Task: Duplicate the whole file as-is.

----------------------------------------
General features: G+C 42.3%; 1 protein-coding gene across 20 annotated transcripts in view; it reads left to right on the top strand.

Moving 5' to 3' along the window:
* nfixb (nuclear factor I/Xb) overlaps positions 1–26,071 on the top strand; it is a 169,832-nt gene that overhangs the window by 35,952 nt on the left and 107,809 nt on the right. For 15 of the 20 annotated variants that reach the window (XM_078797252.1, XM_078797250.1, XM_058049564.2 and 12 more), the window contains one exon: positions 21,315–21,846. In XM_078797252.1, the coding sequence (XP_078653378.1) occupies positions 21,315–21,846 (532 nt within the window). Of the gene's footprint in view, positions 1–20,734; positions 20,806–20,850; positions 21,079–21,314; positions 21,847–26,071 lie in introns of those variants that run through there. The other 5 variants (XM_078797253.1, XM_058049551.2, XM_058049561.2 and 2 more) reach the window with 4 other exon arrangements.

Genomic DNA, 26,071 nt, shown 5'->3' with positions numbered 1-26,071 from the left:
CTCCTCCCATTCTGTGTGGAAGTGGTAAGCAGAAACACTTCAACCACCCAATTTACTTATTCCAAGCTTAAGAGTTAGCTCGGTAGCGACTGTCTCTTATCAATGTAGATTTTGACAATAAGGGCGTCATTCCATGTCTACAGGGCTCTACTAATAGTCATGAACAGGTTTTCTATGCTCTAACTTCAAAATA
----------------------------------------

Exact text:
General features: G+C 42.3%; 1 protein-coding gene across 20 annotated transcripts in view; it reads left to right on the top strand.

Moving 5' to 3' along the window:
* nfixb (nuclear factor I/Xb) overlaps positions 1–26,071 on the top strand; it is a 169,832-nt gene that overhangs the window by 35,952 nt on the left and 107,809 nt on the right. For 15 of the 20 annotated variants that reach the window (XM_078797252.1, XM_078797250.1, XM_058049564.2 and 12 more), the window contains one exon: positions 21,315–21,846. In XM_078797252.1, the coding sequence (XP_078653378.1) occupies positions 21,315–21,846 (532 nt within the window). Of the gene's footprint in view, positions 1–20,734; positions 20,806–20,850; positions 21,079–21,314; positions 21,847–26,071 lie in introns of those variants that run through there. The other 5 variants (XM_078797253.1, XM_058049551.2, XM_058049561.2 and 2 more) reach the window with 4 other exon arrangements.

Genomic DNA, 26,071 nt, shown 5'->3' with positions numbered 1-26,071 from the left:
CTCCTCCCATTCTGTGTGGAAGTGGTAAGCAGAAACACTTCAACCACCCAATTTACTTATTCCAAGCTTAAGAGTTAGCTCGGTAGCGACTGTCTCTTATCAATGTAGATTTTGACAATAAGGGCGTCATTCCATGTCTACAGGGCTCTACTAATAGTCATGAACAGGTTTTCTATGCTCTAACTTCAAAATA